The Connected Business of Insurance
May 28, 2015
Hurricane season is right around the corner, running from June 1 through November 30, 2015. Is your business prepared? Recently I’ve read a lot about how 2014 was the least expensive year for natural catastrophes, resulting in 38% fewer insured losses than the 10 year average. I decided to dig into the research around recent catastrophes to see if disasters really are impacting the insurance industry less. If you look at the chart at below from Sigma World Insurance Database, you’ll see that in the last 30 years, total insured catastrophe losses have more than DOUBLED. And not only that, there is minimal trend towards a decrease or increase in insured losses over the years; each year varies dramatically.
Despite the optimism of the press, catastrophic events can happen anytime, anywhere. And you can never be too prepared for the unexpected, be it bad weather, a data breach or civil and economic unrest. A recent Travelers study found that 48% of small businesses are operating without any type of business continuity plan, yet 95% indicated they felt prepared. After the recent earthquakes in Nepal, tornados in the Midwestern United States, and massive snow storms in the Northeastern United States at the end of 2014, it’s difficult to imagine a business not having some type of crisis plan. When disaster strikes, people are your number one priority – whether it’s your family, friends, employees or clients – and their safety is the first thing that crosses your mind. From a business perspective, your ability to service your clients is a critical factor – positioning you not just as a trusted advisor, but a loyal partner in a time of need. The business of insurance is about protecting property and assets, and with any business continuity plan, being able to reach customers and be easily accessible is imperative.
Why a Business Continuity Plan Is Essential
Even if you aren’t in an area prone to extreme weather, the increasing connectivity and complexity of growing organizations means that being prepared is more critical than ever. Consider the fact that when disaster strikes, small businesses can lose $3,000 a day, and larger companies $10,000. If that isn’t enough to convince you, close to 75% of businesses without a business continuity plan fail within three years according to the book, “Blindsided: A Manager’s Guide to Catastrophic Incidents in the Workplace.”
What You Can Do to Make Clients a Priority During a Disaster
A business continuity plan ensures that you’ll be there for your clients regardless of the situation, and can mean the difference between being ready on day one versus several weeks later (too late, I might add).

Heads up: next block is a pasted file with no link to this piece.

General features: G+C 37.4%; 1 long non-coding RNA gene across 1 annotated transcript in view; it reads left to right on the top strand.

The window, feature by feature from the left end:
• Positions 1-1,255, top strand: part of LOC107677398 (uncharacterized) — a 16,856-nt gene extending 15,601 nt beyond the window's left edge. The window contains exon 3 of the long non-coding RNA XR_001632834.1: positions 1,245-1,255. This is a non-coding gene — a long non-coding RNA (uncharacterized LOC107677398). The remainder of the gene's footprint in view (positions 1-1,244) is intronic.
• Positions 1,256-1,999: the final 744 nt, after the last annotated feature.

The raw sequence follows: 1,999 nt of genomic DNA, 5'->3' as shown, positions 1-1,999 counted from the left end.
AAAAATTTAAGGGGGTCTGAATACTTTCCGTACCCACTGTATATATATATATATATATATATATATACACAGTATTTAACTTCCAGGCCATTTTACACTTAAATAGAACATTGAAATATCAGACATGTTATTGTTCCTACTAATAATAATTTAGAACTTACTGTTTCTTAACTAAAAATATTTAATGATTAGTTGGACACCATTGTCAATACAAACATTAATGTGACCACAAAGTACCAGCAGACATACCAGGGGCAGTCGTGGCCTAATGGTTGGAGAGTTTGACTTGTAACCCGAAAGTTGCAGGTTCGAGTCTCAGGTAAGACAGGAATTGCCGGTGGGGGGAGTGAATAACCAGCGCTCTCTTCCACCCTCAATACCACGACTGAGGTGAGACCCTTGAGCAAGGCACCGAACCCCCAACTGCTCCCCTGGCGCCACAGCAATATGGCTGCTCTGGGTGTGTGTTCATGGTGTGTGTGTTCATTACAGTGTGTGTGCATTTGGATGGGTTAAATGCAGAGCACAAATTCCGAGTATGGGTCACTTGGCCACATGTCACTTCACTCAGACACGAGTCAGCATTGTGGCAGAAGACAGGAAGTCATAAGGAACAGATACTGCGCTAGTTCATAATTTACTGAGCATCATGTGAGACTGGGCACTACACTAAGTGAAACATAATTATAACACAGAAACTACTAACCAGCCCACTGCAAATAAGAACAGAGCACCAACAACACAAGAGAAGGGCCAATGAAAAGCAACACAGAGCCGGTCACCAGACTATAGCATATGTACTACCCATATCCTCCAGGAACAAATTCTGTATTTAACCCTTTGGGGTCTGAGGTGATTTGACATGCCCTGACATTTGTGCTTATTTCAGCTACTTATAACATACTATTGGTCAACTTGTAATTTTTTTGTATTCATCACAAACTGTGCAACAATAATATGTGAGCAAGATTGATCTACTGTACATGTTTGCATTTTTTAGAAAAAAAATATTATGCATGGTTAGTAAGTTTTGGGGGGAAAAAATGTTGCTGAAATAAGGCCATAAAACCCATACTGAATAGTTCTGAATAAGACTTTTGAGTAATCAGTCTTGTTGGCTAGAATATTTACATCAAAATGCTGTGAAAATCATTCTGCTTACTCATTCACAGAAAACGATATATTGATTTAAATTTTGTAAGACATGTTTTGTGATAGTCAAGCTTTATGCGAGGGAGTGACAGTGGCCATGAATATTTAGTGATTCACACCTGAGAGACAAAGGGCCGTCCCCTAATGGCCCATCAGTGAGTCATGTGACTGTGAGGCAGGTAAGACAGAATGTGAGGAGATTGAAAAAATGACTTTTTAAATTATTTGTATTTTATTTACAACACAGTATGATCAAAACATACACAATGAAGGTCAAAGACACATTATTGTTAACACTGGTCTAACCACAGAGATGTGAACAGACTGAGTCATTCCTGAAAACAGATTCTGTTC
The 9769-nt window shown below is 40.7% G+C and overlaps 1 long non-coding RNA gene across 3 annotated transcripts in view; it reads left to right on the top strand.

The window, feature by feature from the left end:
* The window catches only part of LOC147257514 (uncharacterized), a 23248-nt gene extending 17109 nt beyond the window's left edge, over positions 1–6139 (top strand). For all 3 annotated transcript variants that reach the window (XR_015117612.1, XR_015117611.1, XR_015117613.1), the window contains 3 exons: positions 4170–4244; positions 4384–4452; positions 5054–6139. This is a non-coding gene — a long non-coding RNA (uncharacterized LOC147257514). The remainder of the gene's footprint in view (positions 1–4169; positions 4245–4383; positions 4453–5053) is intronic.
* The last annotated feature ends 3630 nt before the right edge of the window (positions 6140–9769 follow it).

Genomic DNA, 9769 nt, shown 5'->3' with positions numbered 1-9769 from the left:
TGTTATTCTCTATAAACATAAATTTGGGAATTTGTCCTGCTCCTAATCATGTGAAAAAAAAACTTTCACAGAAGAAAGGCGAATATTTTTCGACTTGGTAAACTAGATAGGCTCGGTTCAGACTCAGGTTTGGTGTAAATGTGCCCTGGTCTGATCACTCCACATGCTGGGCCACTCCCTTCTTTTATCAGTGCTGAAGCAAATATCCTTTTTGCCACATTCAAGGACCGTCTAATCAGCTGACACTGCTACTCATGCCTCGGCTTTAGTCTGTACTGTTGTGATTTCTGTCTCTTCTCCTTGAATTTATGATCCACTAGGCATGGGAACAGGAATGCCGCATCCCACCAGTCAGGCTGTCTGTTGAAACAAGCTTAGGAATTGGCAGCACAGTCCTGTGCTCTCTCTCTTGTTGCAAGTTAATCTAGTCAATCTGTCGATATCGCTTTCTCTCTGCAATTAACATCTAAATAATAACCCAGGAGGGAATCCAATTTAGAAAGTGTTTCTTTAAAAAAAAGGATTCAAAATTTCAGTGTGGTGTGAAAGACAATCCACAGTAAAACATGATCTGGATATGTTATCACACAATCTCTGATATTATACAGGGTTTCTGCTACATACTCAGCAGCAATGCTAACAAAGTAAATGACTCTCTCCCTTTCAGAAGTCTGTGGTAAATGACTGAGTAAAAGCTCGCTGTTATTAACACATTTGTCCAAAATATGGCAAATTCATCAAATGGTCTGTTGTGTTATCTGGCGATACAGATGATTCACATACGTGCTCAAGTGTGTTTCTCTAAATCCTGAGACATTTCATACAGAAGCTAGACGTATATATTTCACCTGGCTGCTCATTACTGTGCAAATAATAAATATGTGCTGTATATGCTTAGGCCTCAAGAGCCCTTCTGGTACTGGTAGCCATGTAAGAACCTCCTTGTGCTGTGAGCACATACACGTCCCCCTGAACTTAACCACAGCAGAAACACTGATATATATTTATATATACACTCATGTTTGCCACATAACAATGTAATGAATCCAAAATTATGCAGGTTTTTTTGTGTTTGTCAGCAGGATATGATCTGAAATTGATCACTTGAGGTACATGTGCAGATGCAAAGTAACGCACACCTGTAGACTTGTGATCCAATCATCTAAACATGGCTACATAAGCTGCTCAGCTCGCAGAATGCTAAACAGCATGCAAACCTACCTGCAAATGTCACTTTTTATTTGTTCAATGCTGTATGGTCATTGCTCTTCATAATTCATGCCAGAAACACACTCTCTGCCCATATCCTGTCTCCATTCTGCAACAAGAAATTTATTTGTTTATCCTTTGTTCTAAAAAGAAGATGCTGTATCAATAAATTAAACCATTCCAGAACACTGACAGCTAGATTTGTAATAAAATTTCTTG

Two things you can do to make sure you can effectively service your clients when they need you most:
- Protect your data
One of the best ways to protect your clients’ assets in the event of a disaster is to protect the data in your management system. With cloud technology, you and your staff can access client information from any location using Internet-enabled devices. Employees can retrieve the data they need and return customer calls and emails. Embracing the latest technology provides a solid foundation for your business continuity strategy.
- Open the channels of communication
Proactively communicating with clients is crucial before, during and after a disaster. Once a disaster strikes, restoring lines of communication as quickly as possible is central to being able to support your community as they assess the damage to their homes and businesses. Consider implementing multiple communication channels including:
- Social Media
Communicate with your clients on their preferred social channels:
- If you know of an impending weather event or emergency, post tips on how your clients can get prepared; what items to stock up on, where to go for safety, etc.
- Tell clients that you are available for assistance and provide them with the ways they can contact you (phone number, email, self-service portal, etc.)
- Advise clients that you are proactively reaching out to assist them
- Phone/Email/Text Message
Actively reach out to clients who might be in distress. Using your management system data, identify clients directly impacted by the disaster and connect with them to show your compassion and concern.
- Customer Self-Service/Mobile Device Access
During serious weather- or infrastructure-related events, your clients may be on-the-go to avoid a disaster and/or may have been evacuated. If this is the case, the ability to access your website via a mobile application can be extremely useful. An online customer portal can keep the lines of communication open with self-service capabilities, allowing clients to access their policy information and contact your agency through a 24/7 call center.
- Social Media
Protecting the assets of your clients is the reason you’re in business. And when the unexpected happens, your clients rely on you to be there when they need you most. With a business continuity plan in place, you safeguard not only your own assets and operations against any threat, but ultimately those of your clients.
Gregory Shiple, AIS, senior vice president of support, heads the Applied division servicing clients’ technical support needs, support operations, and client retention in the United States, Canada and the UK. Shiple began his Applied career as a programmer in 1986 and was responsible for developing a variety of leading Applied solutions.